India is an exciting place to be right now for many reasons. Perhaps one of the most exciting is the emergence of deceased donor transplantation, that is, organ transplantation from brain dead, family consented donors. India is among the world leaders in living donor transplant volume (kidneys and liver), but lags seriously behind in deceased donor transplant activity. Of the approximately 1,700 kidney transplants performed in 2013, only 548 (30%) were from deceased donors and of the 871 liver transplants performed that year, 257 (30%) were from deceased donors. In order for successful and sustainable deceased donor transplant programs to take off and thrive in India, several vital infrastructure issues must be addressed.
The first step in even considering organ donation for deceased donor transplantation is the proper declaration of brain death. By law (the Human Organ and Tissue Transplantation Act or HOTTA), any government certified transplant center or non-transplant organ retrieval center (NTORC) must have a Brain Death Panel in place. This panel consists of four physicians: 1) the Registered Medical Practitioner (RMP) in charge of the hospital, 2) an independent RMP nominated by (1) and approved by the State Appropriate Authority, 3) a government appointed RMP and 4) the RMP treating the patient. It is the responsibility of the Brain Death Panel to perform the clinical brain death exam and confirmatory apnea test twice, at an interval of at least six hours. It is also the responsibility of the Brain Death Panel to explain to the patient’s family the purpose and meaning of declaring brain death, completing the appropriate certifying documentation (e.g., Form 10) and to notify the hospital’s Transplant Coordinator after the first brain death exam. It should not be the responsibility of the Brain Death Panel to discuss organ donation with the family as this is the prevue of the Transplant Coordinator.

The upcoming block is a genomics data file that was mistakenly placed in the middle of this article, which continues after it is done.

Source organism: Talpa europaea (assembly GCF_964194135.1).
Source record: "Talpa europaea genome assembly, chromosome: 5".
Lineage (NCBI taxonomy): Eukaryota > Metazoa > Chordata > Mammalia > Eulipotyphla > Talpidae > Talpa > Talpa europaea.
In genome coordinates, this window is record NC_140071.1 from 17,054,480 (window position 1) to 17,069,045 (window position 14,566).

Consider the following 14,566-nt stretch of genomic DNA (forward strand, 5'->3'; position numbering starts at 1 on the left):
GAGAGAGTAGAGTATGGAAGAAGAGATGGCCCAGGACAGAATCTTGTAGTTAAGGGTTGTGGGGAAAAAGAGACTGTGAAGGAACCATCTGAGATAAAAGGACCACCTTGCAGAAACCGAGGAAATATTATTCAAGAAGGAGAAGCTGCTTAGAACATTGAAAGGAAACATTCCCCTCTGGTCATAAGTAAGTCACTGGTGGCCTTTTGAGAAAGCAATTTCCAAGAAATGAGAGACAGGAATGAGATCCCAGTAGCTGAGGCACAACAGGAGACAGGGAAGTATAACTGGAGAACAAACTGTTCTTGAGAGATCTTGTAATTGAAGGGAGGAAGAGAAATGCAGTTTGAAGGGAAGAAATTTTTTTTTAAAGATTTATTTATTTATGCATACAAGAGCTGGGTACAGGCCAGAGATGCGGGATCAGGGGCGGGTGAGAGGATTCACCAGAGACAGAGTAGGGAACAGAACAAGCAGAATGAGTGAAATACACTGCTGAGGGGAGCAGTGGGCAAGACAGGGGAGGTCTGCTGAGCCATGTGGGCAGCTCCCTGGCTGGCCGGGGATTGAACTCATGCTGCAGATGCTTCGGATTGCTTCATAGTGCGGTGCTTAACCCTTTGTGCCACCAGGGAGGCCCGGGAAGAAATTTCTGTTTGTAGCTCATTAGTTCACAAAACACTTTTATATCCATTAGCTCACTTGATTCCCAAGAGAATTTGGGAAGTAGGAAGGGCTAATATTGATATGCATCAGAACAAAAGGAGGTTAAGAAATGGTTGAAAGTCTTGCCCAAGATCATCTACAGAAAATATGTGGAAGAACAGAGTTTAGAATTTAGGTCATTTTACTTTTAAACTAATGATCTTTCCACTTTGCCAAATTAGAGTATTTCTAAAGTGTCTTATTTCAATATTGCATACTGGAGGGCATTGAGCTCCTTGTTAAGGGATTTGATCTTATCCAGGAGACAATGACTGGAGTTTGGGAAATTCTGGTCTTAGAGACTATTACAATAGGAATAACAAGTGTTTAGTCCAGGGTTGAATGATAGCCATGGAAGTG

Every transplant center and NTORC must have an in-house Transplant Coordinator who is responsible for obtaining consent for organ donation from the deceased’s family, organizing organ allocation per the State’s transplant recipient web registry (“waiting list”) and overseeing all logistical aspects regarding the organ recovery surgery and organ transportation to receiving transplant centers. Transplant Coordinators play a Herculean role in the organ donation process because they are the point of contact between the patient’s family, the treating physicians, the organ allocation Convener, medicolegal representatives if necessary (including the Forensic physician and the Police) and all transplant surgical teams who have accepted their respective organs for their recipients. They require special training in grief counseling, organ allocation and communication with medical professionals.
Laboratory support is critical, including transplant immunology, blood bank and microbiology. For kidney and pancreas transplants, an immunologic test called a “crossmatch” is absolutely necessary before proceeding with the surgery. The crossmatch tests whether a potential recipient has preformed antibodies to the donor’s tissues. If the crossmatch is positive, then that particular recipient cannot receive that donor’s organ, otherwise the organ would be rejected immediately. Since organs are being shared by many different transplant centers and the possibility of a positive crossmatch exists, it is important that the transplant immunology lab be able to perform this test on several patients simultaneously (at least four) and that the results are available within four hours. Tissue typing (or “HLA” testing) is performed for living donor kidney transplants but not for deceased donor transplants due to cost constraints in India.